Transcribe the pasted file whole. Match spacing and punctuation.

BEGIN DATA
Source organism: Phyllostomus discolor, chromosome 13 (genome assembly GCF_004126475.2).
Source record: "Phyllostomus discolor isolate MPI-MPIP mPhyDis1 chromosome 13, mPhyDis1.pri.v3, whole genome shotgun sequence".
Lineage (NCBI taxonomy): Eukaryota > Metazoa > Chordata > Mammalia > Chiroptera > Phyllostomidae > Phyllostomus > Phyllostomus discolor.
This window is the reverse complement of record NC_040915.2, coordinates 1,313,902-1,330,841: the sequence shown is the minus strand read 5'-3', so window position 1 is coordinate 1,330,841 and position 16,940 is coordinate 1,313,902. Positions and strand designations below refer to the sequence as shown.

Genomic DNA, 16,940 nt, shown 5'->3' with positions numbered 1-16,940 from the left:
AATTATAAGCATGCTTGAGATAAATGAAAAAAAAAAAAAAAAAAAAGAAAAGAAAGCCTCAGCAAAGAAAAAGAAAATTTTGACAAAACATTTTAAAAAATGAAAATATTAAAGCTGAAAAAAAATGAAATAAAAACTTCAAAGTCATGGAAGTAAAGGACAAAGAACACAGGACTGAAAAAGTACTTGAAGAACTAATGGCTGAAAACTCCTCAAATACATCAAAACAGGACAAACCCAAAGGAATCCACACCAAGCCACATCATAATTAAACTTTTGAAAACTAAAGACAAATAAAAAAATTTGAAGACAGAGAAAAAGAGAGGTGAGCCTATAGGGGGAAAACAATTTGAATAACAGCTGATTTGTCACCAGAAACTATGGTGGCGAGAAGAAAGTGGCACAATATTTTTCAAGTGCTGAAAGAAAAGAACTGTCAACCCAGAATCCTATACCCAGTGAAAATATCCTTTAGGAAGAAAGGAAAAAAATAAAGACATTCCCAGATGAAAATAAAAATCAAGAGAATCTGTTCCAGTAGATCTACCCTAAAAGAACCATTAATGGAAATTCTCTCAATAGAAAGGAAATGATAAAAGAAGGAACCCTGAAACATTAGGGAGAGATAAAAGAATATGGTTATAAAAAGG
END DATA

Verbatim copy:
Source organism: Phyllostomus discolor, chromosome 13 (genome assembly GCF_004126475.2).
Source record: "Phyllostomus discolor isolate MPI-MPIP mPhyDis1 chromosome 13, mPhyDis1.pri.v3, whole genome shotgun sequence".
Lineage (NCBI taxonomy): Eukaryota > Metazoa > Chordata > Mammalia > Chiroptera > Phyllostomidae > Phyllostomus > Phyllostomus discolor.
This window is the reverse complement of record NC_040915.2, coordinates 1,313,902-1,330,841: the sequence shown is the minus strand read 5'-3', so window position 1 is coordinate 1,330,841 and position 16,940 is coordinate 1,313,902. Positions and strand designations below refer to the sequence as shown.

Genomic DNA, 16,940 nt, shown 5'->3' with positions numbered 1-16,940 from the left:
AATTATAAGCATGCTTGAGATAAATGAAAAAAAAAAAAAAAAAAAAGAAAAGAAAGCCTCAGCAAAGAAAAAGAAAATTTTGACAAAACATTTTAAAAAATGAAAATATTAAAGCTGAAAAAAAATGAAATAAAAACTTCAAAGTCATGGAAGTAAAGGACAAAGAACACAGGACTGAAAAAGTACTTGAAGAACTAATGGCTGAAAACTCCTCAAATACATCAAAACAGGACAAACCCAAAGGAATCCACACCAAGCCACATCATAATTAAACTTTTGAAAACTAAAGACAAATAAAAAAATTTGAAGACAGAGAAAAAGAGAGGTGAGCCTATAGGGGGAAAACAATTTGAATAACAGCTGATTTGTCACCAGAAACTATGGTGGCGAGAAGAAAGTGGCACAATATTTTTCAAGTGCTGAAAGAAAAGAACTGTCAACCCAGAATCCTATACCCAGTGAAAATATCCTTTAGGAAGAAAGGAAAAAAATAAAGACATTCCCAGATGAAAATAAAAATCAAGAGAATCTGTTCCAGTAGATCTACCCTAAAAGAACCATTAATGGAAATTCTCTCAATAGAAAGGAAATGATAAAAGAAGGAACCCTGAAACATTAGGGAGAGATAAAAGAATATGGTTATAAAAAGG